Burundi: Youth Wing of President's Party Guilty of Gang Rape, Says HRW

Burundi bullet casings
Spent bullet casings picked up in Bujumbura, Burundi, June 28, 2015, from where hundreds of thousands have fled since violence erupted in April 2015. Gang rapes have been reported targeting the wives of opposition supporters. Spencer Platt/Getty Images

In conflict-torn Burundi, members of the ruling party's youth wing have gang-raped women thought to be wives of supporters of the opposition, according to Human Rights Watch (HRW).

In a report published on Wednesday, the organization alleged that members of the Imbonerakure—the youth division of the ruling National Council for the Defense of Democracy-Forces for the Defense of Democracy (CNDD-FDD)—have targeted women in their homes and in refugee camps and have used rape as a weapon to discourage citizens from fleeing the tiny country.

Burundi was thrust into a political crisis in April 2015, when President Pierre Nkurunziza declared his intention to run for a third term in office. Political opponents argued that Nkurunziza's decision was unconstitutional and the country has been gripped by violence ever since, which has claimed more than 400 lives. Almost 275,000 Burundians have fled the country since the crisis broke out, more than half of whom have gone to neighboring Tanzania.

Researchers interviewed more than 70 women who were raped and had fled to the Nduta refugee camp in western Tanzania. Fourteen of the victims claimed to have recognized at least one of their attackers as a member of the Imbonerakure, while others said that the rapists wore police uniforms.

One 36-year-old woman, who said she was raped in a neighborhood in the capital Bujumbura in October 2015, said that her attackers held her down by the arms and legs and said while they raped her: "Let's kill her, she is an [opposition National Liberation Forces] FNL wife."

A mother in central province of Karusi said that she saw a local Imbonerakure leader enter her house in April 2015, and that she later found her eight-year-old daughter in sheets covered in blood. The daughter claimed she had been raped by four men.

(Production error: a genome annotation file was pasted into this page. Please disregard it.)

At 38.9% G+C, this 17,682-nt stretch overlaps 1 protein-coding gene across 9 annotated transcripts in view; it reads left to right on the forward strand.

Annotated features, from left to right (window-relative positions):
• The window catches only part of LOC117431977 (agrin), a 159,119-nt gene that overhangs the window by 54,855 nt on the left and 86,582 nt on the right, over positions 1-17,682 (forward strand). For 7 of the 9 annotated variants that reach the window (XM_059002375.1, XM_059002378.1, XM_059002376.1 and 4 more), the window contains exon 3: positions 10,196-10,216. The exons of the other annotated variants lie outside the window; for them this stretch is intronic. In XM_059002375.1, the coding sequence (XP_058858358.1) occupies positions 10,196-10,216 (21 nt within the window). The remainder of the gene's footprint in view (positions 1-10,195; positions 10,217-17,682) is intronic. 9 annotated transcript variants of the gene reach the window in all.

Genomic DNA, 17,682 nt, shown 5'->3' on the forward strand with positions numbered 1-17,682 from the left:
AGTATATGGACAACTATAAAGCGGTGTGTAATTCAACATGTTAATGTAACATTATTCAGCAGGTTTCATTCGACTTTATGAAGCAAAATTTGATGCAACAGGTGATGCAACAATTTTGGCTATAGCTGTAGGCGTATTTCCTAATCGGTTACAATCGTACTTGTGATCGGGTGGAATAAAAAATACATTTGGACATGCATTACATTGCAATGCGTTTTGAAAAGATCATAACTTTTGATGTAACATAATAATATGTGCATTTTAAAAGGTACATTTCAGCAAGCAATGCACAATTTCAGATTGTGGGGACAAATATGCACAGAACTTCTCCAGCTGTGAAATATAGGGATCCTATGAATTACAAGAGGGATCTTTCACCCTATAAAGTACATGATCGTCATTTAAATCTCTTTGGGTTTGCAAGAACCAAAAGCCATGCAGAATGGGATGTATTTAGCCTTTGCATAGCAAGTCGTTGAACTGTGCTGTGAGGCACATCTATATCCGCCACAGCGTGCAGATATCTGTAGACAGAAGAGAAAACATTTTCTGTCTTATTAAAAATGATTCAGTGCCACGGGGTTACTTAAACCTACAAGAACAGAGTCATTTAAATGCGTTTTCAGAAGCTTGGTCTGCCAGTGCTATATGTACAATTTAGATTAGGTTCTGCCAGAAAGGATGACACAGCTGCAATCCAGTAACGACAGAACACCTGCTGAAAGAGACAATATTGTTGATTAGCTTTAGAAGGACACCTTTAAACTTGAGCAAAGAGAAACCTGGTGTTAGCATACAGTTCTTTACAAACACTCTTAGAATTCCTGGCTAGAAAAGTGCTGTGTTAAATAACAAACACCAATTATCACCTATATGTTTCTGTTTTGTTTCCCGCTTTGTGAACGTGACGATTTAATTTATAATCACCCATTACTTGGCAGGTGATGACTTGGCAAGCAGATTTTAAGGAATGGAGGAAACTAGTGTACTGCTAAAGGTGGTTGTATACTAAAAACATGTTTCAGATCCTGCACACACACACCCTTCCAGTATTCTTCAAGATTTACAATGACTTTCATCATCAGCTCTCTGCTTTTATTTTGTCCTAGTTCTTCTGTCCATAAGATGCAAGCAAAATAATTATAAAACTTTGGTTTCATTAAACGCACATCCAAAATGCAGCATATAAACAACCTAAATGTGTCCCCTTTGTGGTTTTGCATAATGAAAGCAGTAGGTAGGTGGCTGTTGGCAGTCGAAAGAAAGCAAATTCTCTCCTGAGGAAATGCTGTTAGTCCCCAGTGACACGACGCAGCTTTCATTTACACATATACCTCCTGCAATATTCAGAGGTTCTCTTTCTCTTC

Many of the victims said that their attackers had previously harassed them or their families because they were affiliated or suspected of supporting opposition parties in Burundi. Nkurunziza's government has cracked down on opposition in the country, with hundreds of school pupils being sent home for allegedly defacing images of the president. The United Nations (U.N.) said in April that almost 350 cases of torture and ill-treatment had been reported in Burundi so far in 2016, the majority of which were carried out by security forces.

HRW wrote to the CNDD-FDD's president, Pascal Nyabenda, for a response to the allegations, but received no reply. Newsweek contacted Burundian presidential spokesman Willy Nyamitwe about the allegations, who tweeted that the publication was "full of falsehoods" and intended to "demonize" the ruling party.

"The Imbonerakure is not a gang of rapists," he said. Nyamitwe added that the report was "sponsored" by countries backing the deployment of United Nations police officers in the country. The U.N. Security Council adopted a resolution in April calling for U.N. Secretary-General Ban Ki-moon to prepare options for a deployment of foreign officers in the country.

The Imbonerakure—whose name means "those who see far" in the Kirundi language—played a key role in Nkurunziza's election campaigning and were accused of intimidating opposition supporters using tactics including daubing their houses to show they had been singled out.

In a separate report earlier in July, HRW accused Burundian intelligence agents of collaborating with the Imbonerakure and of torturing scores of opposition supporters. Burundi's public security minister Alain Guillaume Bunyoni told HRW in response that it was a "serious error to assert gratuitously" that security forces were involved in torture or mistreatment of opponents.